V FB = R 4 R 3 + R 4 × N AUX N S × V out

Referring to FIG. 4, the upper terminal of the resistor R7 is set to be equal to the second sampling signal VFB. Then the input current I1 flowing through the input path P1 and the output current I2 flowing through the output path P2 is given by the following equation:

I 1 = V FB R 7 = I 2
Based on the basic charge balance equation CU=It, the frequency of the clock signal is given by:

f = 1 T = I 2 C 1 * U = V FB V REF 2 × R 7 × C 1 = 1 V REF 2 × R 7 × C 1 × R 4 R 3 + R 4 × N AUX N S × V out = K 1 × V out
wherein

K 1 = 1 V REF 2 × R 7 × C 1 × R 4 R 3 + R 4 × N AUX N S

The clock signal VClock is coupled to the set node of the RS trigger 117. When the clock signal is at the high level, the output node Q of the RS trigger 24 will change from “0” to “1” to turn on the power switch Q1.

For the control logic 117 comprised of the RS trigger, its state transition table is listed as below:

S R Q Clock signal Comparison signal Power Switch Q1 1 0 1 Rising edge Low Level ON 0 0 1 Falling edge Low Level HOLD 0 1 0 Low Level Rising Edge OFF 0 0 0 Low Level Falling Edge HOLD

Based on the above state transition table, the waveforms of the signals of the control device shown in FIG. 2 can be determined, which are shown in FIG. 5.

As shown in FIG. 5, as the operation of the power switch is partially determined by the comparison result of the reference signal and the current sensing signal, the envelope curve for the primary side current is associated with the reference signal. Specifically, when the current sensing signal reaches the reference signal at a specific point, the comparison signal will transit to turn off the primary side current, i.e. the current sensing signal will not exceed the reference signal at any time. As a result, the peaks of the primary side current locate on an envelope curve defined by the quotient of the reference signal divided by the resistance of resistor R0. Consequently, the peaks of the secondary side current also locate on an envelope curve associated with the reference signal.

Also shown in FIG. 5, as the frequency and phase of the envelope curve of the primary side current is the same as those of the rectified power supply signal, the converter is of high PFC. Furthermore, the peak value ipk(n) of the primary side current at any point satisfies the following equation:

i pk ( n ) = i pk ( max ) sin ( 2 π × n N )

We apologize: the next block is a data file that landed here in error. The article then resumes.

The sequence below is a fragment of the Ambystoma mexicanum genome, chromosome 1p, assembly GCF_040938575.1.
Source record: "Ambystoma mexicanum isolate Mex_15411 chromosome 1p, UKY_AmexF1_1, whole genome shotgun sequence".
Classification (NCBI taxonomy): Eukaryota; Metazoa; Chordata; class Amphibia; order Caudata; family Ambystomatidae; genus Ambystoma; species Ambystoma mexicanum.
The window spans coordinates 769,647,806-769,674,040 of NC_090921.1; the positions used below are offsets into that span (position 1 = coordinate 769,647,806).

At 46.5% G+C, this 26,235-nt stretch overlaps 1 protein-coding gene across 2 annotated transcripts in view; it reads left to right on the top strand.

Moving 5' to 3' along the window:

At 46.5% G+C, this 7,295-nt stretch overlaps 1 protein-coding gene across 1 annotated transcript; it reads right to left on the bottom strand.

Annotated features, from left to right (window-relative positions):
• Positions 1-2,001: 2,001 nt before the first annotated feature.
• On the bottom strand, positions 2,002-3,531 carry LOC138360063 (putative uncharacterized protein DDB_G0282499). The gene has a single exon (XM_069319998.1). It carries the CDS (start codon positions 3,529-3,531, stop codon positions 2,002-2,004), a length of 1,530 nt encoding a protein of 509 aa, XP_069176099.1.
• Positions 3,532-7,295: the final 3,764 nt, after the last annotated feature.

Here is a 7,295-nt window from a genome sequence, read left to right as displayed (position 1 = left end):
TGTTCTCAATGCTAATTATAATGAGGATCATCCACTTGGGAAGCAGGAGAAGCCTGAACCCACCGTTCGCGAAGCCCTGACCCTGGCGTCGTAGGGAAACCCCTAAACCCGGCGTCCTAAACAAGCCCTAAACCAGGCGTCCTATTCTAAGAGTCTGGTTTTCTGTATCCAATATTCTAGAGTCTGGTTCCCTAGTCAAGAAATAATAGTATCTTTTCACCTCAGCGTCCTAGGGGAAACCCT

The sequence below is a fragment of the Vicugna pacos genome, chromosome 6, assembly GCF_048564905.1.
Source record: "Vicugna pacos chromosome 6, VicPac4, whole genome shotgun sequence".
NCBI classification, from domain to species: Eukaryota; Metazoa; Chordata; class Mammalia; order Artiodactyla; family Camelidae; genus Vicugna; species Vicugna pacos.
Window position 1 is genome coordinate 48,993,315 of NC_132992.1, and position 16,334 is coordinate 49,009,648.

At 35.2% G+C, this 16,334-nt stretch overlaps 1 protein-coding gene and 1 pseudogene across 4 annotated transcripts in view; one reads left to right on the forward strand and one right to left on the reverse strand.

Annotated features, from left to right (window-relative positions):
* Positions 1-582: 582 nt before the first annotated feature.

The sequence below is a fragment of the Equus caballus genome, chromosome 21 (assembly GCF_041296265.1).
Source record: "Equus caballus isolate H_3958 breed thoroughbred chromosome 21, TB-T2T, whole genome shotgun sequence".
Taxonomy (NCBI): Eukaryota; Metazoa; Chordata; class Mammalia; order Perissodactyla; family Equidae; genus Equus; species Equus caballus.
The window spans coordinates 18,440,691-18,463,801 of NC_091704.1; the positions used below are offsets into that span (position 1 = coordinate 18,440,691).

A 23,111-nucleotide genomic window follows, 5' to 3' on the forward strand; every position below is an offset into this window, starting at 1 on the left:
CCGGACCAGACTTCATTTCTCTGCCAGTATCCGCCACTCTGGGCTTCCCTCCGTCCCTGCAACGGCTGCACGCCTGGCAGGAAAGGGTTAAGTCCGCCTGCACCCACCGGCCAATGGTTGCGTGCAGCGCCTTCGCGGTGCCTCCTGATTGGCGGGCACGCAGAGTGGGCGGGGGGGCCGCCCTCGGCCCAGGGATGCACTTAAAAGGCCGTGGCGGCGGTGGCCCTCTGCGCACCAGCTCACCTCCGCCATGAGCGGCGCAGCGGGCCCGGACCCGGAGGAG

wherein N denotes the number of working period T of the converter included in one period of the electricity from power grid, n is a natural number ranging from 1 to N.

The input power Pin inputted at the primary side of the converter may be defined as the input energy inputted in a complete sinusoidal period Tm of the electricity from power grid, that is,

P in = J IN T m = 1 2 × L P × i pk 2 ( n ) T m = L P 2 T m × i pk ( max ) 2 × Σ sin ( 2 π × n N ) 2 = L P 2 T m × i pk ( max ) 2 × 1 2 Σ ( 1 - cos ( 2 π × 2 n N ) )
If N=Tm/T, then Pin satisfies the following equation:

P in = L P 2 T m × i pk ( max ) 2 × N 2 = L P 2 T m × i pk ( max ) 2 × T m 2 × T = L P × i pk ( max ) 2 4 T = L P × i pk ( max ) 2 × f 4
wherein Lp denotes the equivalent inductance of the primary winding of the fly-back converter, f denotes the working frequency of the control device, and ipk(max) denotes the maximum current flowing through the primary winding in a sinusoidal period, which is equal to

V REF 1 R 0 .

When the output power Pout outputted at the secondary side of the converter is equal to the input power Pin, then the output power Pout will satisfy the following equation:
P out =I out ×V out =P in=¼×L p ×i 2 pk(max) ×f
then

I out = 1 4 × L P × i pk ( max ) 2 × f V out = 1 4 × L p × ( V REF 1 R 0 ) 2 × f V out = K 2 × f V out
Substitute the expression off into the above equation, then

I out = K 1 × K 2 = 1 4 × L p × ( V REF 1 R 0 ) 2 × 1 V REF 2 × R 7 × C 1 × R 4 R 3 + R 4 × N AUX N S
wherein Lp, R0, R7, C1, R3, R4, NAUX, NS are parameters of the external components, which are of constant value; and VREF1, VREF2, C1 are parameters of the internal components, which are of specific value.

In view of the above, the output current of the converter 100 (i.e. the output current flowing through the secondary winding 103) is of constant value, i.e. the control device controls the converter to generate a constant output current. Moreover, the method for generating the constant output current according to the present application can achieve the high PFC and constant current control without any optical coupling or any type of loop stability compensation.

The control device according to the present application is simple in structure and has universal applications. Besides the fly-back converter 100, the control device can also be used with the buck-boost converter. FIG. 6 shows a diagram of a control device 210 for a buck-boost converter 200 according to an embodiment of the present application. The buck-boost converter 200 is a converting module that receives an input power and outputs an output power at its primary winding.